3 motorcyclists killed in separate Labor Day weekend accidents in Washington State

Three people were killed in three separate motorcycle accidents in the Washington state over the Labor Day weekend.

Only a week ago, the Washington State Patrol warned motorcyclists to ride more carefully as fatal accidents involving motorcycles have been on the rise in our state.

One of the motorcycle accidents occurred in Seattle and the other near Spokane:

  • On Monday night, a motorcyclist was killed when he crashed his motorcycle on a ramp on Interstate 5 at Mercer Street in Seattle. His passenger, a 24-year-old-woman, was taken to Harborview Medical Center with undisclosed injuries.
  • On Monday, a 24-year-old Mead Man, Shawn S. Towry, was killed when he rear-ended a vehicle slowing to make a left-hand-turn on westbound Highway 292 near Loon Lake.
  • On Saturday, Charles J. Roger, 24, of Vancouver, was killed when he lost control of his motorcycle while changing lines on Highway 14.

In two of these accidents, speed may have been a factor. In the third, driver inattention may have played a part. The WSP cite the most common causes of fatal motorcycle accidents as lane changing errors, speed, driving while impaired and driver inattention.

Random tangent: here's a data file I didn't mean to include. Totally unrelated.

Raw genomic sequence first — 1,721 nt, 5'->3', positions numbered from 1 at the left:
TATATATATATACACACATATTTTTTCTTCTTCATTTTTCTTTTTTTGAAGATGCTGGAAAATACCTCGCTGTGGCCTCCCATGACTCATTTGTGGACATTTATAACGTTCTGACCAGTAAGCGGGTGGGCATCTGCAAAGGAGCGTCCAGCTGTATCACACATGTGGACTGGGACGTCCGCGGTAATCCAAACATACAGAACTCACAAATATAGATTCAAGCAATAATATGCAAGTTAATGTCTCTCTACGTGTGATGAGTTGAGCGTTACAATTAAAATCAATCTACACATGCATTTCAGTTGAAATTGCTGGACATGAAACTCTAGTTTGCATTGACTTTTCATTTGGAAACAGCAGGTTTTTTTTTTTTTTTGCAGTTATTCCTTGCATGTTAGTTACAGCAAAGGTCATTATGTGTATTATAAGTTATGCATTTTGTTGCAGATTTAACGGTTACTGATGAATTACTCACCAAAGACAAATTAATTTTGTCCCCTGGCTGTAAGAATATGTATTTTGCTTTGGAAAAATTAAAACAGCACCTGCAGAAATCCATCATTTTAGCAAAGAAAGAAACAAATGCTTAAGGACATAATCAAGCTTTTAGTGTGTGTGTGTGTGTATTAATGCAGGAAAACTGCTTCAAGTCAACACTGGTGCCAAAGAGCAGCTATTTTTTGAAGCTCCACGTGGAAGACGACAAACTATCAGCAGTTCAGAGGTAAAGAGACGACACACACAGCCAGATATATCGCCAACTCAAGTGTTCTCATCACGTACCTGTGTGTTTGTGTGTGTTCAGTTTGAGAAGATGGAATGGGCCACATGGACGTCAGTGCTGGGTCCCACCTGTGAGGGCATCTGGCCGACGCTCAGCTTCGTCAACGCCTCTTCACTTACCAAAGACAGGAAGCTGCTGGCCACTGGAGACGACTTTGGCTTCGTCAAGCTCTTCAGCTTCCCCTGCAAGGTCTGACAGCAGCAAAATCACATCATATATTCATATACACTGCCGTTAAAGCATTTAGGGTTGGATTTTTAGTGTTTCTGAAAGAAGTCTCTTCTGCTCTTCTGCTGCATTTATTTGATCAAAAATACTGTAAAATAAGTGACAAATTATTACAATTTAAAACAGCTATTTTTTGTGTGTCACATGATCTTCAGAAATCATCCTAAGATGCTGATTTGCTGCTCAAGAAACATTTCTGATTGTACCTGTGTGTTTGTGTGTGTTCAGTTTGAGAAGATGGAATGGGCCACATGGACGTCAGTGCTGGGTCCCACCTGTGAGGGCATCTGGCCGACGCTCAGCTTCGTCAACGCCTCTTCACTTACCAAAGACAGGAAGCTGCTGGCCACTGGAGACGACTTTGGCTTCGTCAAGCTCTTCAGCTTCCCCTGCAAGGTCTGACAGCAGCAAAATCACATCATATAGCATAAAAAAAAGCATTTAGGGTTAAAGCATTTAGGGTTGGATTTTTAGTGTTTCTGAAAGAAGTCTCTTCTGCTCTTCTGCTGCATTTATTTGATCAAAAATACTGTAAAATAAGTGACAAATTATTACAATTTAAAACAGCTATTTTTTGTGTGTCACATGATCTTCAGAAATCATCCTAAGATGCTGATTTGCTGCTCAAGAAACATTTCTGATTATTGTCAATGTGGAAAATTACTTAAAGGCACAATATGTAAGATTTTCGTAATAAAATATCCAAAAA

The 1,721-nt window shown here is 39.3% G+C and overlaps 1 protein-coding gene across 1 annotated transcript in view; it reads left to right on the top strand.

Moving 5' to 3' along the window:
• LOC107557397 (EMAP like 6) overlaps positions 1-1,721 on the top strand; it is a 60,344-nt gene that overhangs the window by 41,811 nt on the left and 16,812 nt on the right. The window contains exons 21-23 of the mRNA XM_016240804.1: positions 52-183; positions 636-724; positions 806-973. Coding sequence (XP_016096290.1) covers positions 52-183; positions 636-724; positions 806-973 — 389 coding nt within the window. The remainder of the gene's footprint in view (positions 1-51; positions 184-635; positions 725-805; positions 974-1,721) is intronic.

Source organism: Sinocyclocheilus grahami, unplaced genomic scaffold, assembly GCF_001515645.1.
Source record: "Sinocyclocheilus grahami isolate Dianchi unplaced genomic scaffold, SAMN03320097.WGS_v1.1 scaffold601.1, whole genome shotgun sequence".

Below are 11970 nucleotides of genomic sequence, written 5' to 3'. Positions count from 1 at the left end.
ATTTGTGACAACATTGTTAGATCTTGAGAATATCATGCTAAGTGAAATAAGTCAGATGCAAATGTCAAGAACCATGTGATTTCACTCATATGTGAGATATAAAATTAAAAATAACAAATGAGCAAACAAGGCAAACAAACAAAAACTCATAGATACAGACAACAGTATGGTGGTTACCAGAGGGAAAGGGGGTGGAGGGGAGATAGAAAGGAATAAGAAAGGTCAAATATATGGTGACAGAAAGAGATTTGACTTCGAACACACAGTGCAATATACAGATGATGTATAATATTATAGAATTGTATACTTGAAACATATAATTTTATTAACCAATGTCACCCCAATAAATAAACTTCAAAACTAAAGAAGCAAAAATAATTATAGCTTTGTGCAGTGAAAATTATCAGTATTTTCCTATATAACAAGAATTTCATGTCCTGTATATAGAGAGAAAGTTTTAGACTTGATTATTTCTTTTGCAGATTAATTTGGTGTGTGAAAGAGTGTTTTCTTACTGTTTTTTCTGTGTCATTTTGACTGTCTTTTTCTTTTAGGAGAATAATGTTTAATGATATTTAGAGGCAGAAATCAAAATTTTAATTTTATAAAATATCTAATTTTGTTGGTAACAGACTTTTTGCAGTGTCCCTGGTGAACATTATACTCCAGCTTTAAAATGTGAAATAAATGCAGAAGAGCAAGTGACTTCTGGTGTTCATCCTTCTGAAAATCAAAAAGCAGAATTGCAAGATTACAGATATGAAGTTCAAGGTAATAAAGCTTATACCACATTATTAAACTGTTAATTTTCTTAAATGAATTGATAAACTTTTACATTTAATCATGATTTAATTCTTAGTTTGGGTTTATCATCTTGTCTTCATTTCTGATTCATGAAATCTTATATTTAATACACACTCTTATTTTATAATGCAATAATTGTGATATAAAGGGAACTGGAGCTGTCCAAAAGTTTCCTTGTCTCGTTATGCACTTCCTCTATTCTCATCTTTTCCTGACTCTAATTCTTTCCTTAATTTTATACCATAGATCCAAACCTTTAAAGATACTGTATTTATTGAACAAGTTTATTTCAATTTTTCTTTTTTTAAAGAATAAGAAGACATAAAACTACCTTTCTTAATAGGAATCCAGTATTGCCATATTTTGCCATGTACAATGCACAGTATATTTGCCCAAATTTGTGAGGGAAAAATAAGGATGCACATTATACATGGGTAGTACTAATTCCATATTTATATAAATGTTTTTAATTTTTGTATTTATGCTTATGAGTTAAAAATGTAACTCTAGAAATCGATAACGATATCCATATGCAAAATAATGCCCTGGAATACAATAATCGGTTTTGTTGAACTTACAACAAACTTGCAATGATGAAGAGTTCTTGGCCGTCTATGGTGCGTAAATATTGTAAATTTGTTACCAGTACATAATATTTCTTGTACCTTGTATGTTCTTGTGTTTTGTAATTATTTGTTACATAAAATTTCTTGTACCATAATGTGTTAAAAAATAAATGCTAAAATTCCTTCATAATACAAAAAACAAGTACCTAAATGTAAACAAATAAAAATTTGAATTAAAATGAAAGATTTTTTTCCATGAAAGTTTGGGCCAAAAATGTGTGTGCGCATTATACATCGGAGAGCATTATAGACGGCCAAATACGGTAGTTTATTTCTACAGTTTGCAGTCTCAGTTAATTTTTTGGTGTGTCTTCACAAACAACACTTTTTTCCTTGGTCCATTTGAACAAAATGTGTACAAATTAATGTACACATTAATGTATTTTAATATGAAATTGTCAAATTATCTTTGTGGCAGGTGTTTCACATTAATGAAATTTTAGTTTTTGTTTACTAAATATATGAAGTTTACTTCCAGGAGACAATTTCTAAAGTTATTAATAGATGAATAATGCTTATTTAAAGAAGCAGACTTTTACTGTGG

Motor vehicle accident fatalities have been coming down in the past few years but, unfortunately, fatal motorcycle accidents increased slightly in 2010 after years of decline. In the U.S., 4,309 motorcyclists were killed in accidents in 2010. Because motorcycles are less stable then cars and also can not be seen as well, deaths due to motorcycle accidents are approximately 30 times the number of car accident deaths.

This information is provided by Seattle Car Accident Lawyer blog, a service of The Farber Law Group. We represent people who have been seriously injured in motorcycle accidents and the family of those killed.

Contact The Farber Law Group at 1-800-244-9087 or attorney@hgfarber.com to schedule a free and confidential case evaluation. Our Bellevue office is here to assist you.